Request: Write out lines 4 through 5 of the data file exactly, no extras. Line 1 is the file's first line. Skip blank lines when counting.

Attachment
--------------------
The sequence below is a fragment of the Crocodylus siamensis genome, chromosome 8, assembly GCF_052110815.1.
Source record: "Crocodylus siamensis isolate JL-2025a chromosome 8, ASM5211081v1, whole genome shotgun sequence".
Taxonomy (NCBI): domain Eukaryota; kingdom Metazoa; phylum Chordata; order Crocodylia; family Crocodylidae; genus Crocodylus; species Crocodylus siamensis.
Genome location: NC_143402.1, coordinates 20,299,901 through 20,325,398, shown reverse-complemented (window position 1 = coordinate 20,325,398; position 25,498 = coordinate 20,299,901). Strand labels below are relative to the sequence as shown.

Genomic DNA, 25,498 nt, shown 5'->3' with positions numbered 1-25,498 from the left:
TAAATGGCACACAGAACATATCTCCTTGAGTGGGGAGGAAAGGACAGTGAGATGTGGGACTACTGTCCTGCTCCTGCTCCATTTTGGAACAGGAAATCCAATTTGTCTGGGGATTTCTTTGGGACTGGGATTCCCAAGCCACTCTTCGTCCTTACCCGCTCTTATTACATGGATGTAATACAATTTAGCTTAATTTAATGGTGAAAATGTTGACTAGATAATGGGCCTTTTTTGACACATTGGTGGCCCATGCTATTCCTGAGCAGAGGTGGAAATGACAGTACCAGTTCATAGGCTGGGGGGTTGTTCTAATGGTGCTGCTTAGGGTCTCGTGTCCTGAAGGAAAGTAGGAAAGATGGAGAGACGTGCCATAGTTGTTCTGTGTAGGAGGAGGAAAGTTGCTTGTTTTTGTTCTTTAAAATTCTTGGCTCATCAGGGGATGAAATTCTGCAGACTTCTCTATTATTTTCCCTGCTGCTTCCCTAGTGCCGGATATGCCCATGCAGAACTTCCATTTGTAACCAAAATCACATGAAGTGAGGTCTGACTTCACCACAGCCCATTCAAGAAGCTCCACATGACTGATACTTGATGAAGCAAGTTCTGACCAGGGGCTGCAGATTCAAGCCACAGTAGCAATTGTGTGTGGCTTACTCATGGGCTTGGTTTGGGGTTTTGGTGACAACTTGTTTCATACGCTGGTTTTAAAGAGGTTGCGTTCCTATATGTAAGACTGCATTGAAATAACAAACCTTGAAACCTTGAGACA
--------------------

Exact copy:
Genome location: NC_143402.1, coordinates 20,299,901 through 20,325,398, shown reverse-complemented (window position 1 = coordinate 20,325,398; position 25,498 = coordinate 20,299,901). Strand labels below are relative to the sequence as shown.

Genomic DNA, 25,498 nt, shown 5'->3' with positions numbered 1-25,498 from the left: